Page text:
II. The power of the Church has for its aim and end directly the general benefit and spiritual good of the Church as a body.
That this is the case is very explicitly announced by the Apostle Paul, when speaking of the authority vested in himself as an apostle and an extraordinary office-bearer in the Church: “Therefore I write these things being absent, lest being present I should use sharpness, according to the power which the Lord has given me to edification, and not to destruction.” And what is true of the extraordinary and temporary office of the apostleship which Paul held, and of the power belonging to it, is also true of the permanent and standing office-bearers of the Christian society, and of the ordinary power which they are commissioned to wield. Such power is instituted for the interests and spiritual edification of the whole Church, and not for the advantage of the few who administer it. It is not to create a separate class, or to aggrandize a privileged order in the Christian society, that Church power is given and limited to a few, any more than it is to create a caste, or to benefit a particular order in the civil society, that political power is given and restricted to a few. In the case of the state, the ordinance of power established by God is an ordinance for good not to a small body, but to all within it. The distinction of ranks, the privileges of civil rule, the authority of government, the rights of power, exist not because of the ambitious desires or interests of those invested with office, but because of the necessity of such things to secure the blessings of order, and justice, and peace in the community at large. And so, in the case of the Church, the power which belongs to it exists for the moral and spiritual good of the whole body, and not for the creation of a priestly caste, or for the aggrandizement of a few at the expense of the many. Government exists in the Christian society for the interest as much of the governed as the governors. Office exists for the benefit no less of those who have it not, than of those who have. Power belongs to the state ecclesiastical, not for the ambition or aggrandizement of a Church order, but for the edification and well-being of those who have no place in the Church but as members. Authority is exercised and enforced within the Christian Church, not for the gain of a few, but for the spiritual good of the many. The Church of Christ knows of no spiritual order distinct from the order of Christians,—no priestly caste separated from all others by internal rights and prerogatives peculiar to itself,—no separate interest for the members of which alone power and privilege and authority exist,—no lordly rank, to whom belong mysterious authority and transcendental privileges unknown to the rest.
The Church of Christ confesses to the existence within it of no clergy, as in the Church of Rome, distinguished by indelible “character” and internal powers from the laity or the Christian people. The true clergy of the Church of Christ are, according to the original import of the word, the κληρος, the “lot,” or “possession,” or “heritage” of Christ,—the whole body of His called and chosen people. And in nothing is the spirit of Rome more apparent than in that distinction which she has set up between the clergy and the laity,—between a sacerdotal and profane caste,—between those to whom, according to her Church principles, the power of the Christian society inherently belongs, and those who are appointed to be its slaves or its victims. The very last thing intended by its Divine Head in the institution of office, and authority, and power in His Church, was the creation or aggrandizement of a separate interest or privileged class, who should inherently possess a right to place, and power, and honour, at the expense of the rest. And although, for the sake of order, and for the sake of order alone, some were set apart in the Christian society to office and for the purpose of administering the authority of its government, yet it must never be forgotten that such an arrangement was made not for their sakes, but for the sake of the whole; and that in virtue of being so appointed to administer the power and manage the affairs of the body of Christians, they become all the more the “ministers” or servants of the rest. The spiritual edification of the whole body of believers is the one end and aim of Church power. It knows of no object apart from this. It confesses to no aim of a private and exclusive kind, distinct from the universal good. It is not the gain of a few at the expense of the many. It is not the peculiar prerogative or the peculiar interest of a privileged and separate order, who claim to be the heirs of apostolic power by “apostolic succession.” “Not for that we have dominion,” said an apostle not by succession, “not for that we have dominion over your faith, but are helpers of your joy.” “We preach not ourselves, but Christ Jesus the Lord, and ourselves your servants for Jesus’ sake.”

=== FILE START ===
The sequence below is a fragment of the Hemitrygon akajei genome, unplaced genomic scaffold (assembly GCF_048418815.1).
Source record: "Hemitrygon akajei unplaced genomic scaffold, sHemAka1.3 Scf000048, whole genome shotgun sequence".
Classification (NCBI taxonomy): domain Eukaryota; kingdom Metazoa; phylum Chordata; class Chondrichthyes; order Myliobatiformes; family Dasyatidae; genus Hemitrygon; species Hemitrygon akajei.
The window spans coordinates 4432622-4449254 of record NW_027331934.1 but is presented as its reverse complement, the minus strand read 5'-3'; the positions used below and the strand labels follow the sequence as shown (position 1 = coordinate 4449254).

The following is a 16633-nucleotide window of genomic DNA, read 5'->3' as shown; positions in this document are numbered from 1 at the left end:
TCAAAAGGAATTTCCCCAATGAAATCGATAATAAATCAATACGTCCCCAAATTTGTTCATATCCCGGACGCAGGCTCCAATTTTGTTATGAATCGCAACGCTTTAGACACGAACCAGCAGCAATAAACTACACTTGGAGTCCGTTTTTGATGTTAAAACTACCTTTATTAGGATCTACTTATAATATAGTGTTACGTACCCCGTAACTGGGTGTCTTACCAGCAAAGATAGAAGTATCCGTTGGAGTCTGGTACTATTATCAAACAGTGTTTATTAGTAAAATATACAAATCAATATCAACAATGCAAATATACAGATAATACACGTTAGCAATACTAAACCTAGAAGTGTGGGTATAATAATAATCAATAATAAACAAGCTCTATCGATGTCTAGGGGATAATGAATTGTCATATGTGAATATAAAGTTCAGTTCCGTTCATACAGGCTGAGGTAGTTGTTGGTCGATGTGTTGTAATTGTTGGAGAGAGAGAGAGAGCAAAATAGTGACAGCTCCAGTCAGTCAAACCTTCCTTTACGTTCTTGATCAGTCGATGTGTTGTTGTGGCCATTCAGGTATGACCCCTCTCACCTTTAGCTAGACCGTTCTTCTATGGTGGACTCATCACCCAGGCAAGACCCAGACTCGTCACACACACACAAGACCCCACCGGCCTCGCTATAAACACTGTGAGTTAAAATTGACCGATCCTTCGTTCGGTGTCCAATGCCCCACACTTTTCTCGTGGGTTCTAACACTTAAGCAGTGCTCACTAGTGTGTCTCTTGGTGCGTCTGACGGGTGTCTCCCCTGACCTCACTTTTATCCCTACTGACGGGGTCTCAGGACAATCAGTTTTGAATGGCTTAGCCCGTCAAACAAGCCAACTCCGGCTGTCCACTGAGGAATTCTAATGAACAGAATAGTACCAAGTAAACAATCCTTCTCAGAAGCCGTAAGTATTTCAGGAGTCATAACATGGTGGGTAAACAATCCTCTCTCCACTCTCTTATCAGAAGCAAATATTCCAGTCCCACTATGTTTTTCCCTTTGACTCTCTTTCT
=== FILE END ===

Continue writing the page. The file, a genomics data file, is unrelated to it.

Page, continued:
The direct design and end of Church power is the spiritual edification of the Church,—meaning by the word not a privileged class, but the whole body of the faithful, whatever place or name they may have in the Christian society. For this one object Church power in all its forms and exercises was instituted, and ought to be administered within the Christian society. We can see, indeed, in regard to every department of Church power, whether it regards doctrine, ordinance, or discipline, that it is subservient to this great end, and that it is fitted as well as intended to advance the spiritual interests of the society.
Bannerman, J. (1868). The Church of Christ: a treatise on the nature, powers, ordinances, discipline, and government of the Christian Church (Vol. 1, pp. 252–254). Edinburgh: T&T Clark.